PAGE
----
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Related to Empedocles: Democritus, Anaxagoras
Empedocles(ĕmpĕd`əklēz), c.495–c.435 B.C., Greek philosopher, b. Acragas (present Agrigento), Sicily. Leader of the democratic faction in his native city, he was offered the crown, which he refused. A turn in political fortunes drove him and his followers into exile. Empedocles taught that everything in existence is composed of four underived and indestructible roots, material particles identified as fire, water, earth, and air. He declared the atmosphere to be a corporeal substance, not a mere void; and in the absence of the void or empty space he explained motion as the interpenetration of particles, under the alternating action of two forces, harmony and discord. Believing that motion, or change of place, is the only sort of change possible, he explained all apparent changes in quality or quantity as changes of position of the basic particles underlying the observable object. He was thereby the first to state a principle that is now central to physics.
See studies by C. E. Millerd (1980) and M. R. Wright (1981).
of Acragas (Agrigento). Born circa 490 B.C.; died circa 430. Greek philosopher, physician, and political figure; head of the democrats’ party.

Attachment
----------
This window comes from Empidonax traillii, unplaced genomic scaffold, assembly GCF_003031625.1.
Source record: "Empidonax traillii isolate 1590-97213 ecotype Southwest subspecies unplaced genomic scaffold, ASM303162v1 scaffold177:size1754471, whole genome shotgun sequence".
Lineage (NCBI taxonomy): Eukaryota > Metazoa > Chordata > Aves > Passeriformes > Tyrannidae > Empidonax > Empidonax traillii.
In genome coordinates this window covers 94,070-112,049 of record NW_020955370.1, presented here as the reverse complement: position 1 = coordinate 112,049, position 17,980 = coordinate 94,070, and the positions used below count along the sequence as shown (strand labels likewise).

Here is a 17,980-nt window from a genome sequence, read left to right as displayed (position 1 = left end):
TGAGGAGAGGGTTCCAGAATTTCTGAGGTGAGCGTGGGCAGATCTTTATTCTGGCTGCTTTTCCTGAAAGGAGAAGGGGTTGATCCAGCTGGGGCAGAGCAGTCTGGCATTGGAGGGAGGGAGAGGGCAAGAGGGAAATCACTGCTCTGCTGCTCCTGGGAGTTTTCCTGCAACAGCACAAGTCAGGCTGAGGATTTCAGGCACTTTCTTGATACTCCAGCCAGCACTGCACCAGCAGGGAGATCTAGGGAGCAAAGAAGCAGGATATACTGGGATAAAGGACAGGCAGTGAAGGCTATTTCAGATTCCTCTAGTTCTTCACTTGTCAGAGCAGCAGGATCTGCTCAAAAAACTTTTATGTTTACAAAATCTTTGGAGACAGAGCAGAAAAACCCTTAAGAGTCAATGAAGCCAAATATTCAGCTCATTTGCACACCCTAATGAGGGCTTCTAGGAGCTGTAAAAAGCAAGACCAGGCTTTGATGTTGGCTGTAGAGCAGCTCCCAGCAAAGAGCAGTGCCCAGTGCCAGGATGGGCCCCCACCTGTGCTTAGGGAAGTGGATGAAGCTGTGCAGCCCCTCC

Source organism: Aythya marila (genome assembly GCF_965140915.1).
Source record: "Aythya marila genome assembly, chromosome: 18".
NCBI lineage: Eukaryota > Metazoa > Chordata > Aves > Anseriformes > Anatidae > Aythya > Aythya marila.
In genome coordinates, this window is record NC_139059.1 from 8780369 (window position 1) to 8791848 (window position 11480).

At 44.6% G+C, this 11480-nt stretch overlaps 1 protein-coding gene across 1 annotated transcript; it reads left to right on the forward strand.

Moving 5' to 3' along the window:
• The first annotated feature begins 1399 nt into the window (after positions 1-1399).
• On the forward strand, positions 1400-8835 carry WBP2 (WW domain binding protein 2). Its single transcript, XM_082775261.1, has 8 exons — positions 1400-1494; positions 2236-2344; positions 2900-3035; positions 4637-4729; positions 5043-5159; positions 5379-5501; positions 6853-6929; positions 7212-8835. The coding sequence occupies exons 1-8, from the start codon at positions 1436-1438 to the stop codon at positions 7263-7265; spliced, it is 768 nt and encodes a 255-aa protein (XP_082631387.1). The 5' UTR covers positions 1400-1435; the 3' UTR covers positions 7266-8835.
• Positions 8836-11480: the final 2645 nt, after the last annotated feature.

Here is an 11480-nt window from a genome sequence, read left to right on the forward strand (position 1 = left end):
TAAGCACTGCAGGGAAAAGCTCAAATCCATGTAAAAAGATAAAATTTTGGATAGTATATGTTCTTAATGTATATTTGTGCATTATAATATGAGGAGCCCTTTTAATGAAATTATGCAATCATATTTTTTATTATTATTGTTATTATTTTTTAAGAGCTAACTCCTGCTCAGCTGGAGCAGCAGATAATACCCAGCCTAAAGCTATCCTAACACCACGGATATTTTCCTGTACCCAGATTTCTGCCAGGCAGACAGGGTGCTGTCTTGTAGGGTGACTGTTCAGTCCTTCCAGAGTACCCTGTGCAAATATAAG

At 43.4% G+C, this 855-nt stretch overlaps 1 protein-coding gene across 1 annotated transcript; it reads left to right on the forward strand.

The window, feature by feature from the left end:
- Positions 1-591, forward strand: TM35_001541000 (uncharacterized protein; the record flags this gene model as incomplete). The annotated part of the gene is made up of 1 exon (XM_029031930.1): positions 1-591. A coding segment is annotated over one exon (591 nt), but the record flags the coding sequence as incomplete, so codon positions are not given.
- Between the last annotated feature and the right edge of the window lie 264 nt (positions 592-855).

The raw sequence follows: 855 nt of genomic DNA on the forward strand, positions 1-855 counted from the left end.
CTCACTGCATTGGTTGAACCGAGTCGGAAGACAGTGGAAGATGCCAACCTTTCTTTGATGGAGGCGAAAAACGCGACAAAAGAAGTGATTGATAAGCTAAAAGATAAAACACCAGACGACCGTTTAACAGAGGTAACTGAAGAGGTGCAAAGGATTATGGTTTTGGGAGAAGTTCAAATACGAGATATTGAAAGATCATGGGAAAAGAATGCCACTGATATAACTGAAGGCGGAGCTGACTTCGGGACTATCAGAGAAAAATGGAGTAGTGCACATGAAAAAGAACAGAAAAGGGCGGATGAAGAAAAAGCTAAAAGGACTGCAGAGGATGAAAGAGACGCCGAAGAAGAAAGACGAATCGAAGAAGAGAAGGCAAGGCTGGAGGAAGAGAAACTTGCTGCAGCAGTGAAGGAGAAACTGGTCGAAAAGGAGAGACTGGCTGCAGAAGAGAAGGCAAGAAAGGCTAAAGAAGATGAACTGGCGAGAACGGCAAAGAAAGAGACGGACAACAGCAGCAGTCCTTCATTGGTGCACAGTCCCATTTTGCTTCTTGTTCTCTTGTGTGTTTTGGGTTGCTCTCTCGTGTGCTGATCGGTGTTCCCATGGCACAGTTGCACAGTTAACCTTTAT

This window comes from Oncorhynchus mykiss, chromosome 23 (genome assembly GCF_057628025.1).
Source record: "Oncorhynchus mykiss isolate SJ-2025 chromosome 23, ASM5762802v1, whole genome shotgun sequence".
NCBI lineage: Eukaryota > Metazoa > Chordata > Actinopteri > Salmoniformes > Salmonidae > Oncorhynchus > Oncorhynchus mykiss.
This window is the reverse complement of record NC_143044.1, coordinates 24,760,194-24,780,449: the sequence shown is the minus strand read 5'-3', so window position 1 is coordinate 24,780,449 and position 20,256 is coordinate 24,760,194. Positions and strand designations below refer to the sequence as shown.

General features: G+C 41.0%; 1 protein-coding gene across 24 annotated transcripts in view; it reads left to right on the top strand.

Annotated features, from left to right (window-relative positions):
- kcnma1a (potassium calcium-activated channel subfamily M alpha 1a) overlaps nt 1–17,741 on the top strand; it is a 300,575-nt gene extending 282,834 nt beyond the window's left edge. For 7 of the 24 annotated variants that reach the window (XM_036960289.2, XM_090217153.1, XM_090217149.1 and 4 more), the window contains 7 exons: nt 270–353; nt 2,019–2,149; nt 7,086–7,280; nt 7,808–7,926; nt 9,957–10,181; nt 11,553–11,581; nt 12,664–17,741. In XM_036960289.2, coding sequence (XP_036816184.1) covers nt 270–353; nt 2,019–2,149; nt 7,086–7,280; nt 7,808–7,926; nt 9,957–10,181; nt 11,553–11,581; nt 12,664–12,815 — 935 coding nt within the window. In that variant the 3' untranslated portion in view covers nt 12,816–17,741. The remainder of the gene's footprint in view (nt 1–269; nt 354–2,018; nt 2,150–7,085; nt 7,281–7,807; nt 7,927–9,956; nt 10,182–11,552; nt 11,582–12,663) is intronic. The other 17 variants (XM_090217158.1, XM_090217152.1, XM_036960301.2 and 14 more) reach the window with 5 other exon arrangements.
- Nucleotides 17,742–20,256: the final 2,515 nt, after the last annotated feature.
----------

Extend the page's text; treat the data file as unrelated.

Empedocles was influenced by the Pythagoreans and by Parmenides. In the poem On Nature he developed the doctrine of the four eternal and invariable elements—fire, air, water, and earth—out of which, in various proportions and combinations, all things are formed. The joining and separation of the elements are predicated on the existence of two forces, love and strife, whose alternating predominance determines the cyclicity of the world process. In the period of the supremacy of love, the elements are fused together, forming an enormous homogeneous sphere that is in a state of peace; the predominance of strife leads to the separation of the elements. The world in which we live, according to Empedocles, represents one of the intermediate stages. The description of the origin of living creatures in the period of ascendancy of love anticipates in some respects the idea of natural selection.
Empedocles devoted considerable attention to questions of anatomy and physiology, as exemplified by his description of the breathing process; his theory of “pores” and “effluences,” which was intended to explain sensations, contains the rudiments of atomistic ideas. In the poem Purifications, Empedocles expounded his religious-ethical doctrine of metempsychosis, or transmigration of the soul. He is considered the founder of the Sicilian medical school.
Diels, H. Fragmente der Vorsokratiker, 6th ed., vol. 1. Berlin, 1951. Pages 276–375.
Ben, N. van der. The Poem of Empedocles’ Peri Physeos. Amsterdam, 1975.
In G. Zuntz, Persephone. Oxford, 1971. Pages 181–274.
In Russian translation:
In P. Tannery, Pervye shagi drevnegrecheskoi nauki. Translated by E. L. Radlov. St. Petersburg, 1902. Pages 87–105.
Lucretius. On the Nature of Things, vol. 2. Translated by G. I. Iakubanis. Leningrad, 1947. Pages 663–95.
REFERENCESIakubanis. G. I. Empedokl—filosof, vrach i charodei. Kiev, 1906.
Bollack, J. Empédocle, vols. 1–3. Paris, 1965–69.
O’Brien, D. Empedocles’ Cosmic Cycle. Cambridge, 1969.
I. D. ROZHANSKII